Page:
On Friday I had cause to go into town (and by town I mean London, rather than any of the other myriad towns situated on the surface of this planet alone) on the train. As I arrived at Whittlesford Parkway station I beheld a miracle – forget visions of the Virgin Mary or bleeding statues, I saw (and even used) a working ticket machine.
To many readers this may not seem all that miraculous, you are probably used to train operating companies that recognise the need to sell tickets to potential customers – perhaps they even man stations. Not so Greater Anglia: they only man Whittlesford until lunchtime, Monday to Saturday. The rest of the time there is a single, solitary ticket machine – or at least there was until early September when it was vandalised. After this unfortunate incident – who would have thought a metal box full of money on a deserted station would attract the criminal element? – the machine had to be taken away for repair. And on Friday, a mere four months later it had returned! They repaired the Large Hadron Collider in less time – actually, when I say “they” I’m pretty sure Greater Anglia were not involved in that particular repair or we’d be lucky to have found Switzerland with it let alone a new boson.
In the interim, the poor afternoon and evening travellers of Whittlesford and its environs have had to buy tickets at their destination or from ticket inspectors (on the rare sightings of one of this breed). This can take a little while – and have rather random results in terms of price and ticket validity as very few members of Greater Anglia staff seem to understand the ticketing regime (can’t really blame them for this, it is needlessly complicated and they are more used to issuing tickets in and around the capital) – and so at times I have had to catch an earlier train to be sure of reaching my destination on time (after queuing for and then negotiating to buy a roughly appropriate ticket). Still, those days are over for now: a cause for celebration.
The reason for my trip into town was also a cause for celebration. One of the best (possibly the best) things I saw in Edinburgh last summer was Dirty Great Love Story – a cross between theatre and poetry. Richard Marsh, one of the writers/performers (for they were the same), had produced an earlier piece called Skittles – but I had assumed I was never to see this. The tragedy of theatre is that if you miss something, you have missed it forever (short of a revival) – there will not (usually) be a later DVD for you to enjoy at your leisure. On this occasion, the BBC proved to be my knight in shining armour by commissioning the piece for radio – requiring it to be performed and recorded. The BBC has taken a lot of stick lately – largely from its competitors (and indeed from itself) – which mostly comes down to it being a large, somewhat bureaucratic organisation surprisingly poor at PR (though to be honest, I prefer that to overly good at PR). It sill brings an awful lot of pleasure into my life – much of it delivered by people who (like me) were children in the 70s and early 80s – and long may it continue to do so. The “market” is all very well – and great for cheap fruit and veg – but large companies are just as bureaucratic as their public sector equivalents (and from personal experience, sometimes even worse), though do tend to spend more money on PR (though I’m far from convinced this is a benefit to the country at large).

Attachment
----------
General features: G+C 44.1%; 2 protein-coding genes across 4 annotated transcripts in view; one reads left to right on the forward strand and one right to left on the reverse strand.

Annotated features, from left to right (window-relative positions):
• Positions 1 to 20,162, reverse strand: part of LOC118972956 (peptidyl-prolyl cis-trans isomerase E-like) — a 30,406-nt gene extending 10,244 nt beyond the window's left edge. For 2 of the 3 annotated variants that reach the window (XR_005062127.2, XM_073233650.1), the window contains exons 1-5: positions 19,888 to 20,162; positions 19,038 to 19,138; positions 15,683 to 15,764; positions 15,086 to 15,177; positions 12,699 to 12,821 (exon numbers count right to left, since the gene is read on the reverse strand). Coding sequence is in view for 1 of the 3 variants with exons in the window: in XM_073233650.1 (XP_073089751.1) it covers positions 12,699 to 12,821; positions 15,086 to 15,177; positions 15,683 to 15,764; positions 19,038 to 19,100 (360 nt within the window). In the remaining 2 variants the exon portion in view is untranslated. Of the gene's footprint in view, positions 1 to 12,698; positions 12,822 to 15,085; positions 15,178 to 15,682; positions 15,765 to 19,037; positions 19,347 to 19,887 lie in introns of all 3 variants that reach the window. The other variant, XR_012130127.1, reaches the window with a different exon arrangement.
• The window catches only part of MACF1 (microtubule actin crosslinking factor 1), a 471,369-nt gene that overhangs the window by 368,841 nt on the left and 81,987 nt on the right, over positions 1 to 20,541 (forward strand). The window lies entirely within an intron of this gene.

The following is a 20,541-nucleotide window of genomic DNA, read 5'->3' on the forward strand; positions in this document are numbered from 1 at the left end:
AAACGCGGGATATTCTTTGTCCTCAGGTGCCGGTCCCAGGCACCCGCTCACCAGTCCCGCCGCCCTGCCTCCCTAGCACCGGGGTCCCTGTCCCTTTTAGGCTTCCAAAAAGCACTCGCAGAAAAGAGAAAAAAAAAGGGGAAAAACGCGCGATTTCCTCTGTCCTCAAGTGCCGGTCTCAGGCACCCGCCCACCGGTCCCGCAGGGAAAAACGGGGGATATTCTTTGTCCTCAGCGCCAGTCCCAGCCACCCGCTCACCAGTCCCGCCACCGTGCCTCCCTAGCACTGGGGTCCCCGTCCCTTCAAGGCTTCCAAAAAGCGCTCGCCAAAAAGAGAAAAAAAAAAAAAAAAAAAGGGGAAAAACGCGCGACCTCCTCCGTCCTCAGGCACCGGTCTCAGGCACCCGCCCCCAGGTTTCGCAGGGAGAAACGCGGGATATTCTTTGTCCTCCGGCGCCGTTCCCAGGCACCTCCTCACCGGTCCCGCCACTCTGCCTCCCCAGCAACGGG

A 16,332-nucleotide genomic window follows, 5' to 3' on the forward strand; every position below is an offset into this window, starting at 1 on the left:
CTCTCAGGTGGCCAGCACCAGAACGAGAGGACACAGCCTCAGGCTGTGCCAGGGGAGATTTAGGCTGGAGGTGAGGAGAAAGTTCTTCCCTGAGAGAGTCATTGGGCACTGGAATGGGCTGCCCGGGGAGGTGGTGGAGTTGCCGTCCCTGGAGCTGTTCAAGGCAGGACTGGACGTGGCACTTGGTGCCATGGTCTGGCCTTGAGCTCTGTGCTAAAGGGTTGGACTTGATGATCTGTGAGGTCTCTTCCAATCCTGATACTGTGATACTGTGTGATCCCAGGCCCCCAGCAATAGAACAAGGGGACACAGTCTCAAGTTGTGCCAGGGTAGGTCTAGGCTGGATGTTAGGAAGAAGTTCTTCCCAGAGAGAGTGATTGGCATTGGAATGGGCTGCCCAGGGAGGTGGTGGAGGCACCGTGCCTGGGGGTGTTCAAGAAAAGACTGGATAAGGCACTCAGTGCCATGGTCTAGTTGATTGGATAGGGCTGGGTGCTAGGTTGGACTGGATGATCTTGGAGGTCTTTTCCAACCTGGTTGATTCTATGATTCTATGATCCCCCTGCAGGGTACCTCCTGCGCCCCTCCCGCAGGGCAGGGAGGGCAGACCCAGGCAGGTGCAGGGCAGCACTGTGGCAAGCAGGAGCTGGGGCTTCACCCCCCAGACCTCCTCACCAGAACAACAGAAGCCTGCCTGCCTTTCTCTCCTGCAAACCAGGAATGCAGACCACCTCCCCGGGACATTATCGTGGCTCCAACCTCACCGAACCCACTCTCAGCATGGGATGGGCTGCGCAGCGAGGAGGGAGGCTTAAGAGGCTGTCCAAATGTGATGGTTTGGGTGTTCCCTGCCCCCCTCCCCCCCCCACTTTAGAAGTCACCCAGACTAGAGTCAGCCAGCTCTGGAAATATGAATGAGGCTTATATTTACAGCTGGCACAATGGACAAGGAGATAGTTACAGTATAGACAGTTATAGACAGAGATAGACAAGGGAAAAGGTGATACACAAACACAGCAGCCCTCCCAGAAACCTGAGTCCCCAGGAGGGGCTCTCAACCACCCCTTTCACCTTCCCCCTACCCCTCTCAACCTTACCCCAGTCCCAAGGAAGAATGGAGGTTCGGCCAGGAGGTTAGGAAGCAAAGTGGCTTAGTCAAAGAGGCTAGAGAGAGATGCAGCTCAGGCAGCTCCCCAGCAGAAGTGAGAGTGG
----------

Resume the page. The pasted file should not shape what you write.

I follow the auteur of DGLS and Skittles on Twitter (largely to discover if he is performing material old or new – so it has its uses) and so learned of the recording, and managed to obtain a priority ticket (and being a BBC recording, a free ticket!). Thus it was that I headed down to RADA on Friday – oh yes, I’ve been to RADA (just for the evening, but I don’t necessarily have to divulge that fact in casual conversation). The Jerwood Vanburgh theatre is a very nice venue and I was able to snag a seat with particularly good legroom – handy as whilst my legs may not be “particularly good”, they (like this post) do go on a bit.
Skittles was brilliant – funny and moving with some seriously impressive rhymes – and I heartily recommend you catch it on the radio: I think it will be called Love and Sweets to avoid advertising and delivered in four 15 minute chunks (though, the astute listener may detect that it is the same audience every time). At a time when evidence shows policemen are getting older, I can assure you that radio producers are getting younger. The show’s producer looked to be about 12 and wearing his dad’s suit – still he seemed to know what he was doing and we had the usual rounds of re-recording for lines fluffed, missed or interrupted by “noises off”. In the longeurs in recording, we were kept entertained by additional poems from Mr Marsh and he handed round the surplus props (Skittles) for the audience to enjoy. It all brought back happy memories of trips to the Paris Studio in Lower Regents Street (now sadly gone) for The News Quiz or to Ronnie Scott’s to see It’s a Been a Bad Week recorded. In 2013, I need to make more of an effort to see radio in action (it also makes for an austerity-friendly night out as the tickets tend to be free) – and this as close to a resolution as you’ll be seeing on GofaDM.
All-in-all, a day to celebrate! If I’d had any champagne on me (I know, foolish to travel without it – but the bottles are rather heavy), I’d have quaffed a glass or two.